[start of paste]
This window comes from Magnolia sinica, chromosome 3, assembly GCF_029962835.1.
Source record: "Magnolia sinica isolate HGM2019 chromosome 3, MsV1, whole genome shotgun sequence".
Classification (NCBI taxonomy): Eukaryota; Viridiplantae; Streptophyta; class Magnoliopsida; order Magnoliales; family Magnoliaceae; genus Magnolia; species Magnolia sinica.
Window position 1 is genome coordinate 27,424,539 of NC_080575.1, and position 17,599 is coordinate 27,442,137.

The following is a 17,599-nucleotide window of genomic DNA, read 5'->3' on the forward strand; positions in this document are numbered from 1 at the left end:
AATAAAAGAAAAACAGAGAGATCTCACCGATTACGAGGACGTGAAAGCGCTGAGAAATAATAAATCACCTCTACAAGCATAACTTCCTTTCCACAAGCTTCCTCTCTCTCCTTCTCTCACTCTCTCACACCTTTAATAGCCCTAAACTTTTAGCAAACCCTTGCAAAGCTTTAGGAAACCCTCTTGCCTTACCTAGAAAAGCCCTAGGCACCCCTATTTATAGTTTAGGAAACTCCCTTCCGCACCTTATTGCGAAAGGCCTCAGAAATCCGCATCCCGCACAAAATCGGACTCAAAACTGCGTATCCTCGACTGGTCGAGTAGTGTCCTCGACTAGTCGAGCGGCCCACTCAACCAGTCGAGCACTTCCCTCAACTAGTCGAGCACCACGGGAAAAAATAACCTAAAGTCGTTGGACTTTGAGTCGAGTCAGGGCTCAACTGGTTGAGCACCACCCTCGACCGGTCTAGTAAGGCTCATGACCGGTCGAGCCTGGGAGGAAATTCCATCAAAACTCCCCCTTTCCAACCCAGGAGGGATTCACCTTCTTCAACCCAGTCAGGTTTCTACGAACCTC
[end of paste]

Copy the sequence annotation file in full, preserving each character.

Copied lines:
This window comes from Magnolia sinica, chromosome 3, assembly GCF_029962835.1.
Source record: "Magnolia sinica isolate HGM2019 chromosome 3, MsV1, whole genome shotgun sequence".
Classification (NCBI taxonomy): Eukaryota; Viridiplantae; Streptophyta; class Magnoliopsida; order Magnoliales; family Magnoliaceae; genus Magnolia; species Magnolia sinica.
Window position 1 is genome coordinate 27,424,539 of NC_080575.1, and position 17,599 is coordinate 27,442,137.

The following is a 17,599-nucleotide window of genomic DNA, read 5'->3' on the forward strand; positions in this document are numbered from 1 at the left end:
AATAAAAGAAAAACAGAGAGATCTCACCGATTACGAGGACGTGAAAGCGCTGAGAAATAATAAATCACCTCTACAAGCATAACTTCCTTTCCACAAGCTTCCTCTCTCTCCTTCTCTCACTCTCTCACACCTTTAATAGCCCTAAACTTTTAGCAAACCCTTGCAAAGCTTTAGGAAACCCTCTTGCCTTACCTAGAAAAGCCCTAGGCACCCCTATTTATAGTTTAGGAAACTCCCTTCCGCACCTTATTGCGAAAGGCCTCAGAAATCCGCATCCCGCACAAAATCGGACTCAAAACTGCGTATCCTCGACTGGTCGAGTAGTGTCCTCGACTAGTCGAGCGGCCCACTCAACCAGTCGAGCACTTCCCTCAACTAGTCGAGCACCACGGGAAAAAATAACCTAAAGTCGTTGGACTTTGAGTCGAGTCAGGGCTCAACTGGTTGAGCACCACCCTCGACCGGTCTAGTAAGGCTCATGACCGGTCGAGCCTGGGAGGAAATTCCATCAAAACTCCCCCTTTCCAACCCAGGAGGGATTCACCTTCTTCAACCCAGTCAGGTTTCTACGAACCTC